“No one is useless in this world who lightens the burden of another.”
Charles Dickens (Dan Stevens) is afraid. Though his agents agree that his writing is superb, the last three novels he wrote and published were monetary – and critical – failures. On the cusp of Christmas, Dickens must pull off a literary success to appease his dwindling bank account and his family. With the help of a few surreal encounters, Dickens pieces together a story about a grumpy old miser whose penny-pinching might come back to haunt him. Dickens works on A Christmas Carol with bursts of creative energy, though his father John Dickens (Jonathan Pryce) and his own ghosts may stop Charles from finishing the novel in time to redeem himself.
Taking a step outside of Ebenezer Scrooge, this film follows his creator, author Charles Dickens. An interesting take on Dickens’ life, The Man Who Invented Christmas explores Dickens’ struggle with his own past, present, and potential future. In this light, it is clear how the ghosts of Christmas past, present, and future evolved.
One widely accepted fact about Charles Dickens is that he once worked in a shoe polish factory to support his family. While doing so, Charles’ father was in a debtors’ prison, which was a prison specifically for people that owed money. It is definitely a good thing that today with the college debt bubble, these institutions no longer exist…
Anyway, The Man Who Invented Christmas delves into Charles’ distaste for his father’s incapacity to handle money. The film also indicates that the fears Charles had about ending up in a debtors’ prison color his writing of A Christmas Carol. John Dickens is shown as a likeable, but manipulative father whose unchanging nature makes it clear to see that Charles’ fears are not entirely unfounded. John Dickens serves to annoy his son at every turn, but Charles’ continued irritation with John could thwart any literary progress he hopes to make in time for Christmas – or beyond that.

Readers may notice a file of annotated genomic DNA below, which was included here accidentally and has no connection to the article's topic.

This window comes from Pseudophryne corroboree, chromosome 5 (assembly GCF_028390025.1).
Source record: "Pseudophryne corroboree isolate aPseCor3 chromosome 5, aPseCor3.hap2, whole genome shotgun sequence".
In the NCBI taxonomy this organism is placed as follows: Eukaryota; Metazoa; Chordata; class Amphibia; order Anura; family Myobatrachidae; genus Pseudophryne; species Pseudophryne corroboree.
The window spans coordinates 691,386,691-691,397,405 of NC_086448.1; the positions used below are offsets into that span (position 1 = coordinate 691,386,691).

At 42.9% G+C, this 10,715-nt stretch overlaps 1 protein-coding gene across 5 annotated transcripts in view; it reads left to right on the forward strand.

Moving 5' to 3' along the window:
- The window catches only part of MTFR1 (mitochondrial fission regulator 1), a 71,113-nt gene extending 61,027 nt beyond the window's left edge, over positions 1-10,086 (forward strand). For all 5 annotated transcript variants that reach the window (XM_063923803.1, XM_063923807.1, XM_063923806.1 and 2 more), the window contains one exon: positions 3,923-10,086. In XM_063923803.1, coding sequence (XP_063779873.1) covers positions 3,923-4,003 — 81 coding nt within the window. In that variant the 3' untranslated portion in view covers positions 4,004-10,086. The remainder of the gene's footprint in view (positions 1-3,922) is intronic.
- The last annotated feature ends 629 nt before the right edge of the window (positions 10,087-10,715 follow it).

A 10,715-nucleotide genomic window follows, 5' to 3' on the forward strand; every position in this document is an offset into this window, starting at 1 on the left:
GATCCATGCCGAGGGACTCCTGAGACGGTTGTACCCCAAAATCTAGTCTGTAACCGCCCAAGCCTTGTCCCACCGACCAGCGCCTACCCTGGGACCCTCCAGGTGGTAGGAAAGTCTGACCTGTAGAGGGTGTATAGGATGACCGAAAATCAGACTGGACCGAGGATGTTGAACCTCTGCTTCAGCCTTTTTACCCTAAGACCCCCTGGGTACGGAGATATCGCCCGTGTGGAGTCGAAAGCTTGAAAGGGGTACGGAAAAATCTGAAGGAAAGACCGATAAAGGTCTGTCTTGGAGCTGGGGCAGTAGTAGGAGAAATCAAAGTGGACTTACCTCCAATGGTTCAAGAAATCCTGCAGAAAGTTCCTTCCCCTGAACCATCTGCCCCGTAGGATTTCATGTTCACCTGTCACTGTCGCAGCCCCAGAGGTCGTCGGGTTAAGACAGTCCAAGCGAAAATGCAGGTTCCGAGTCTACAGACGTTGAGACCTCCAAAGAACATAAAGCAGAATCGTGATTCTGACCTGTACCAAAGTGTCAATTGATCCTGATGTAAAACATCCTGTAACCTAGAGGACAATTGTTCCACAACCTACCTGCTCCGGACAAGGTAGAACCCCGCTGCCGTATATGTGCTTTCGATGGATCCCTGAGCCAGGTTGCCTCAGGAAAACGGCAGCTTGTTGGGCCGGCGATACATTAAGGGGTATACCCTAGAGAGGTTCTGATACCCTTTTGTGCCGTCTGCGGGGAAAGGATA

A Ghost Story
A Christmas Carol is a ghost story. In fact, the arrival of each spirit does disturb Ebenezer Scrooge, although he is warned about all but Jacob Marley before they appear. The Man Who Invented Christmas characterizes details such as a broken door knocker, a cemetery in the winter, and a well-meaning housekeeper to illustrate how a writer can take whispers from their real life to shape a whole other world.
As he conquers his complex feelings about his father, Charles Dickens uses the ghosts of his past and his possibly penniless future to tell a story about another man haunted by a gathering of specters. Though the film implies that Charles Dickens invented Christmas and some of its messages that we embrace today, perhaps the financially inept father behind the author is owed some credit. The challenge John Dickens imposed upon his son may be partially responsible for the invention of A Christmas Carol. In fact, it is only in the presence of conflict that anyone can truly succeed.
To the author and his father, the holiday certainly owes a great debt for the making of an unforgettable story and for the reminder that it is never too late for a change of heart.
Merry Christmas to you all!